This article demonstrates the ability of ADINA to analyze a dynamic impact event and yield results that converge to an analytic solution. A general discussion on convergence and contact modeling is provided.

The model consists of a 50 lbs mass supported by a linear spring-damper. The linear spring-damper has a stiffness of 75 lbs/in and a damping rate of 2.5 lbs-s/in. It is modeled using a Nastran CBUSH1D element. The lower end of the spring-damper element is rigidly connected to a contact sphere. The contact sphere is modeled with massless shell elements that are sufficiently thick such that it behaves like a rigid body. The ground surface is also modeled with massless shell elements.

All nodes on the ground are assigned a fixed constraint. The mass node is assigned a 12456 constraint, to provide stability to the model where only the Z-degree of freedom is relevant. All nodes of the spring-damper and mass system are assigned an initial velocity of -92.16 in/s, which is consistent with the system being dropped from a height of 11 inches above the ground surface. Gravity is modeled as a body load with a z-acceleration of -386.09 in/s^2.

A time step of 0.002 seconds is used for this analysis. Default parameters are used for time integration and nonlinear solution settings.

A contact connection is defined between the ground surface elements and the contact sphere elements. The connection property is shown in the image below. The connection property is defined in Femap using the 'Adv Nonlin (601)' tab on the Connection Property dialog. The 'Type' is set to '0. Contact'; the 'Contact Type' is set to '0. Constrain Function'; and the 'Compliance Factor' is set at 0.00075. Some discussion on the impacts and sensitivities of the contact parameters are discussed below. Please note that any friction settings are irrelevant here, since this problem is constrained as a single degree of freedom analysis.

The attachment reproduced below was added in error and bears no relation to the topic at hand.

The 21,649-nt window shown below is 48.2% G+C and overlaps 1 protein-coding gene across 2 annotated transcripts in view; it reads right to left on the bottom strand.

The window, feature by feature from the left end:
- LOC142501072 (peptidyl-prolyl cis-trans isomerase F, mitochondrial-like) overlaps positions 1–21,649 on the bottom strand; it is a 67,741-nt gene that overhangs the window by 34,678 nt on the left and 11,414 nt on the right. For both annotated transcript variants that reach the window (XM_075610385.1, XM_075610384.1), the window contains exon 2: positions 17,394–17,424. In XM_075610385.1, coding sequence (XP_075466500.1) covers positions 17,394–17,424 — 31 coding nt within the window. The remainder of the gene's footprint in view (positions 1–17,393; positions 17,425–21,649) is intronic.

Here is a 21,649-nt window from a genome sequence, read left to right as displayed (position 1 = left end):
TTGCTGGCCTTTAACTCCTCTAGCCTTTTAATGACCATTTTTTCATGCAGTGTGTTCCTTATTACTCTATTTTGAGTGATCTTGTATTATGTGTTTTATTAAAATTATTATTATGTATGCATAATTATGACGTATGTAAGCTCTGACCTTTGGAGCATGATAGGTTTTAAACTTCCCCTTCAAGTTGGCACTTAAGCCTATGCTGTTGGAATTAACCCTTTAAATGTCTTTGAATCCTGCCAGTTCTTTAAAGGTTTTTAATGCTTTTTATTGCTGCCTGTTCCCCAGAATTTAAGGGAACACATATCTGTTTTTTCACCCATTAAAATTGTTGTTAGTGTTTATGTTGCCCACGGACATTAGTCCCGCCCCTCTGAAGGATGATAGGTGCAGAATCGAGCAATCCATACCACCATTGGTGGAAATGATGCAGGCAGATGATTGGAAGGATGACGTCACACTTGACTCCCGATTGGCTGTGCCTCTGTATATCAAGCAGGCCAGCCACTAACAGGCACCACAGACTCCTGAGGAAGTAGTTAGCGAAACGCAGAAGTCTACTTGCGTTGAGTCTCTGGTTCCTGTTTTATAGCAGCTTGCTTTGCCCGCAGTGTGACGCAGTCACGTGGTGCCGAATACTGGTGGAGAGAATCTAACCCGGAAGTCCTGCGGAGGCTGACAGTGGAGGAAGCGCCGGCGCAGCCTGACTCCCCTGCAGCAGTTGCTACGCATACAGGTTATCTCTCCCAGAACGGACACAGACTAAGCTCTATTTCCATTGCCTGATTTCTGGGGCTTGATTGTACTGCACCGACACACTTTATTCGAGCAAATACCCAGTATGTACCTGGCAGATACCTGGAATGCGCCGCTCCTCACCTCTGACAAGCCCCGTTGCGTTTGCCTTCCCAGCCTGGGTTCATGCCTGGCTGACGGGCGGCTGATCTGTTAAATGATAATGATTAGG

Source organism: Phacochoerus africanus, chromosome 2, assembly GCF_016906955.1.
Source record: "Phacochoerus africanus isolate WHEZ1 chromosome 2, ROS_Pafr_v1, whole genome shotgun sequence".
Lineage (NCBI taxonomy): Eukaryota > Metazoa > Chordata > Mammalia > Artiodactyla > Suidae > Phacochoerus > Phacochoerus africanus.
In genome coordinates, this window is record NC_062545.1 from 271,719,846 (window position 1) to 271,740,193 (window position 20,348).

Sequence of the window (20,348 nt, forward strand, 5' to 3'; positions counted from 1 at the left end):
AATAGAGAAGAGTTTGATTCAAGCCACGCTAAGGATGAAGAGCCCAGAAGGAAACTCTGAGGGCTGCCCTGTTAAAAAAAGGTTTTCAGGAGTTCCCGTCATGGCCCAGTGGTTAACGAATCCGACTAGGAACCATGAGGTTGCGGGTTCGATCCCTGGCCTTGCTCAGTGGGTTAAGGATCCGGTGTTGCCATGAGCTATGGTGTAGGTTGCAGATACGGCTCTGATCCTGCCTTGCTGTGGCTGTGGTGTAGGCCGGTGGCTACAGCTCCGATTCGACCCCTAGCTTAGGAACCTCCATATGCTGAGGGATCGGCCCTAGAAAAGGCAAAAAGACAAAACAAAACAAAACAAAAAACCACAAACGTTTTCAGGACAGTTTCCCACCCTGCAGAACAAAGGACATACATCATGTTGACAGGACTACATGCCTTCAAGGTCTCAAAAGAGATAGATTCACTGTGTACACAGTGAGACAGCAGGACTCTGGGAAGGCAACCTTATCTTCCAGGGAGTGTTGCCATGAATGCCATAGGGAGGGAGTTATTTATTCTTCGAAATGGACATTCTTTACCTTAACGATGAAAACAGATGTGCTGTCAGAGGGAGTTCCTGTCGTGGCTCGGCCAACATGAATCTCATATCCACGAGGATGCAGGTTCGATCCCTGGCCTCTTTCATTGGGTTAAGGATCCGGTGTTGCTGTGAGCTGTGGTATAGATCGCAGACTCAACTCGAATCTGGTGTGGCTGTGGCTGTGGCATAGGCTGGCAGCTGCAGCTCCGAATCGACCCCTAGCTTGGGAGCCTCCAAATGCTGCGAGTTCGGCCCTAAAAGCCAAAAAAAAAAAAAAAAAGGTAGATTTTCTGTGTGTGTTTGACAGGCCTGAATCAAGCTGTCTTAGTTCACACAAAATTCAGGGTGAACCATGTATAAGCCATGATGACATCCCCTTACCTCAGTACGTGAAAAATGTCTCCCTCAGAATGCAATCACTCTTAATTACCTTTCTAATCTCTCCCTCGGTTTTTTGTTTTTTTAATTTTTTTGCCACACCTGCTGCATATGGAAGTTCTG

The results below illustrate good correlation between the time histories of the analytic solution and the ADINA solution. The time histories shown are of the strut length (8 inches undeformed), velocity of the supported mass element, system load factor, and ground penetration (distance that the contact sphere nodes overlap ground surface nodes).

ADINA predicts the strut length at peak compression to be 5.29 inches (-0.44% error) and the peak load factor to be 5.38 g's (0.59% error). ADINA predicts the steady state condition exactly (0% error).

The amplitudes of two peaks in the response can be used to calculate the system damping. This calculation, shown below, matches the input 2.5 lbs-s/in damping rate.

Many analysis parameters can impact solution convergence, but a couple key ones for dynamic contact problems are the time step and the contact parameters. The sensitivity to time step size is not studied here. In general, a smaller time step will help aid model convergence while increasing run time. The time step of 0.002 seconds used in this analysis seems sufficient to accurately capture the response of the system and resolve the peak load factor.

Compliant contact (constraint function type) is used in this analysis. The compliance factor is a numerical value that allows the contact nodes to overlap by some amount. A lower compliance factor means less overlap (penetration) is allowed. In effect, a lower compliance factor means a more rigid contact condition.

In general, increasing the compliance factor can aid model convergence. Allowing the contact nodes to penetrate offers more time for contact forces to develop, which reduces numerical noise and oscillations. The image below shows what happens to the system accelerations and forces when the compliance factor is decreased. Additionally, using the default settings for a 'Rigid Target' contact results in significant high-frequency oscillations. The solution is still able to converge, but that is not always the case for practical applications and more detailed models.

When using compliant contact, it is important to look at the resulting penetration. Ideally the penetration is small relative to the global displacements of the system. It is best practice to find the smallest compliance factor that allows the model to converge with minimal high-frequency oscillations in the acceleration and force output. ADINA offers several other solution parameters that can be used to aid model convergence, such as contact force damping, a nonlinear line search algorithm, and time integration coefficients.

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